The core accumulates until it reaches the maximum mass which can be supported against gravity by electron degeneracy pressure: the Chandrasekhar mass, MCh ≈ 1.4 M☉(2s.f) . After this point the core collapses under the pull of gravity, producing pressures high enough for protons and electrons to form neutrons and a flood of neutrinos. The collapse is stopped when the nuclear density of 4×1017 km/m3 is reached – exceeding that of an atomic nucleus – allowing mutual electromagnetic repulsion and neutron degeneracy pressure to combat gravity . Neutron degeneracy creates a pressure as no two neutrons can occupy the exact same state. The falling outer layers of the star are flung outward due to a rapid release of gravitational energy carried mostly by neutrinos, causing an explosion transferring energy outwards with a shock wave, in a Type II supernova explosion (a stellar explosion produced at the endpoint of the evolution of stars whose mass exceeds roughly 10 times that of the Sun) . What remains after only seconds is a neutron star.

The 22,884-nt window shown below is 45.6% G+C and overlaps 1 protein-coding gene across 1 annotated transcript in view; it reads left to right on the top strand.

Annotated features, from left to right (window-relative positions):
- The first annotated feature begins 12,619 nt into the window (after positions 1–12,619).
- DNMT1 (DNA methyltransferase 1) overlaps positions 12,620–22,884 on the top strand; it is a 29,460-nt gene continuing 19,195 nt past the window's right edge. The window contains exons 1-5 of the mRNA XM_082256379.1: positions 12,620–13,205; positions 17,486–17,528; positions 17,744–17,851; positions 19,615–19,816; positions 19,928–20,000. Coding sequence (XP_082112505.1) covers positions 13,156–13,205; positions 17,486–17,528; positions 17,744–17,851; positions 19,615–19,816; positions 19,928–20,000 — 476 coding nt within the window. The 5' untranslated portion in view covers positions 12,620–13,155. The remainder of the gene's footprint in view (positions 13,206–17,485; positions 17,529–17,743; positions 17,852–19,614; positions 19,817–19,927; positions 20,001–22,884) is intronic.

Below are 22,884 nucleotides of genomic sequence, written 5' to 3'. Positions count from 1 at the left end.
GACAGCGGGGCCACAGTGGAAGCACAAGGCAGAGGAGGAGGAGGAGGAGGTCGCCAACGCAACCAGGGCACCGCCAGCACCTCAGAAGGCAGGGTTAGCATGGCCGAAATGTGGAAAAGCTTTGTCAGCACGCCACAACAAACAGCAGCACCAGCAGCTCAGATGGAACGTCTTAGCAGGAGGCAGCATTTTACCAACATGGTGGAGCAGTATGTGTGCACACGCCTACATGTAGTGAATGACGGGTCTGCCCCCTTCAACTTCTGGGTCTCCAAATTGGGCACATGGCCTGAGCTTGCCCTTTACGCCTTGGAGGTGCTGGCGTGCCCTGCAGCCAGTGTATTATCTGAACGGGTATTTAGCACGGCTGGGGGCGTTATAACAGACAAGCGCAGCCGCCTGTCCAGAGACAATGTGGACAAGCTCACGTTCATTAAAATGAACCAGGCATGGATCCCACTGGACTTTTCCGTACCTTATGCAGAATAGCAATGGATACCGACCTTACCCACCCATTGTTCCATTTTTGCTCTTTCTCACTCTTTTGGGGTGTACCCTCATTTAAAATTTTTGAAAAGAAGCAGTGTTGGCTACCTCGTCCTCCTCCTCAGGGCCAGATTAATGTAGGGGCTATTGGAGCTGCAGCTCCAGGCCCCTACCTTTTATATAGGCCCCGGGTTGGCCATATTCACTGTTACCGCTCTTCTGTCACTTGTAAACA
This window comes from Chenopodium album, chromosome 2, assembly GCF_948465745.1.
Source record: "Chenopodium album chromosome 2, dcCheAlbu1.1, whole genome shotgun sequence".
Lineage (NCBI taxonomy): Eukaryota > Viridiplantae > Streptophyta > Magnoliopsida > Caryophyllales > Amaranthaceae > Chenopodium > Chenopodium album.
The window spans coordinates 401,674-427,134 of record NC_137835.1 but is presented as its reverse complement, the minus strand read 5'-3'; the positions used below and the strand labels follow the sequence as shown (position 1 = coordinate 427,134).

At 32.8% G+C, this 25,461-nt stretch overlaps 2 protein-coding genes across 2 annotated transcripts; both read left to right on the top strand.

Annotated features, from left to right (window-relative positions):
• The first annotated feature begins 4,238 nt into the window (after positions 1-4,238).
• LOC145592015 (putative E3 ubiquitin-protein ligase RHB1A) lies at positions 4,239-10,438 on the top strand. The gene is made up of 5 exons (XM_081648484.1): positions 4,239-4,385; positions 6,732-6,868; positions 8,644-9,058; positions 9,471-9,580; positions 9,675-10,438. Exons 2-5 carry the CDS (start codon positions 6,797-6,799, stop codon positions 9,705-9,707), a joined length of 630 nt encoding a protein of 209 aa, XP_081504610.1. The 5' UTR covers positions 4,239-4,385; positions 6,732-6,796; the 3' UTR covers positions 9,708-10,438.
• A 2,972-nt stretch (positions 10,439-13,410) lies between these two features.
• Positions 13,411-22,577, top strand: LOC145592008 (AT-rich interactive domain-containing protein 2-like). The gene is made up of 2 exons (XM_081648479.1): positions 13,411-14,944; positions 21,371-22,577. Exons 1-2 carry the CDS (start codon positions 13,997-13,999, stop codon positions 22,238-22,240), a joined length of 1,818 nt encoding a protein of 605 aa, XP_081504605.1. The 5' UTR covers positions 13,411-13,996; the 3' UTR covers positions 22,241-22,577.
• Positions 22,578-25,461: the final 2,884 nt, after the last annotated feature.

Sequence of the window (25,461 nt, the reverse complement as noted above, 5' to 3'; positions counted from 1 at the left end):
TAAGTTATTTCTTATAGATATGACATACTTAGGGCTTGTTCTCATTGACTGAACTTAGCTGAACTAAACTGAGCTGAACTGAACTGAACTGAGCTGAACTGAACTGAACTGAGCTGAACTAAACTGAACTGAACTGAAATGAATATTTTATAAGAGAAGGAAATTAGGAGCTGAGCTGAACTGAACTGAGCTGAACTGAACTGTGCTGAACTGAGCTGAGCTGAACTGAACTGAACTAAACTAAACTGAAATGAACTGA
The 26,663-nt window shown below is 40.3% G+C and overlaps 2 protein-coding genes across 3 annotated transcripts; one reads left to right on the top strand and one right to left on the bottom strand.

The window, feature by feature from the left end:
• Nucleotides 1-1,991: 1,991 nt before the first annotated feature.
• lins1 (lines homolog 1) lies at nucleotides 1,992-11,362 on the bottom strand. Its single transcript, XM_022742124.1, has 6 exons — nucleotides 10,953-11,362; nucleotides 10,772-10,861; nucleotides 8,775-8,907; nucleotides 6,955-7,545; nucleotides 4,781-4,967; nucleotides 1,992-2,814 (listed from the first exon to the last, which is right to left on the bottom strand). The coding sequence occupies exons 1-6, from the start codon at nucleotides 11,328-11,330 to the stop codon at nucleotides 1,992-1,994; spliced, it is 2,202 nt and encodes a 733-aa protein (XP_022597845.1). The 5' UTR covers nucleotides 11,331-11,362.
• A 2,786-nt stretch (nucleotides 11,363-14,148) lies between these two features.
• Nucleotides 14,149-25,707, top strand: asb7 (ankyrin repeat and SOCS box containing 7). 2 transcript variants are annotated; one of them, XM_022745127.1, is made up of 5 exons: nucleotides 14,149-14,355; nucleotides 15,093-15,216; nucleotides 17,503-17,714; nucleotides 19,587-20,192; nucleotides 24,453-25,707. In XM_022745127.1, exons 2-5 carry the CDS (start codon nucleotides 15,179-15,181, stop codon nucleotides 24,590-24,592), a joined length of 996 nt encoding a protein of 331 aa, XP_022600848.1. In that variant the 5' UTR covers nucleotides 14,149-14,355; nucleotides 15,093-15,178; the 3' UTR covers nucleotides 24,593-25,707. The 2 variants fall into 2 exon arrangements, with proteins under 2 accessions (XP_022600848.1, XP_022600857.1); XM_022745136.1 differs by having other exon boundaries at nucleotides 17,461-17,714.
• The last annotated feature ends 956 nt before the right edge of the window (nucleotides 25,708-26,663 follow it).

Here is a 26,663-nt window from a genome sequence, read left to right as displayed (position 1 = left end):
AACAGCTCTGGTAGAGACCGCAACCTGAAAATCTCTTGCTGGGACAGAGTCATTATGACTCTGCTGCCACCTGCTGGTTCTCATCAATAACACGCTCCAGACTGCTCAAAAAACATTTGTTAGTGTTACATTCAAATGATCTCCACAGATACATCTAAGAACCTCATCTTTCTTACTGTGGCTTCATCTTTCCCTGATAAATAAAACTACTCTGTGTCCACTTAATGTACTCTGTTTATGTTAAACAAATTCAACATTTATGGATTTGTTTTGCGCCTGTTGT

Neutron stars are not large in size, with diameters falling within the range of 15-30 kilometres . On average, they have a mass of 1.4 M☉. Masses are at least 1.1 M☉, and while the upper limit of mass for a neutron star – the Tolman-Oppenheimer-Volkoff limit – is around 2.1 M☉, a more recently updated estimate puts this limit at 2.16 M☉ . Density is given by:
Such great mass accompanied by small volume results in density within an order of magnitude of that of an atomic nucleus. If a radius of 15km and mass of 1.4 are used, an estimate for density is returned as 2.0×1026km/km3, in comparison to the Earth’s meagre density of 5.0×1022 kg/km3. A 6ml imperial teaspoon of neutron star material would have a mass of around 900 billion kg . However, this assertion is conflicted with sources claiming other volumes such as that of a sugar cube, thimble or tablespoon would equal 900 billion kg. Regardless of this detail, the fact that neutron stars are the densest observed object in the universe safely conveys the great magnitude of the density.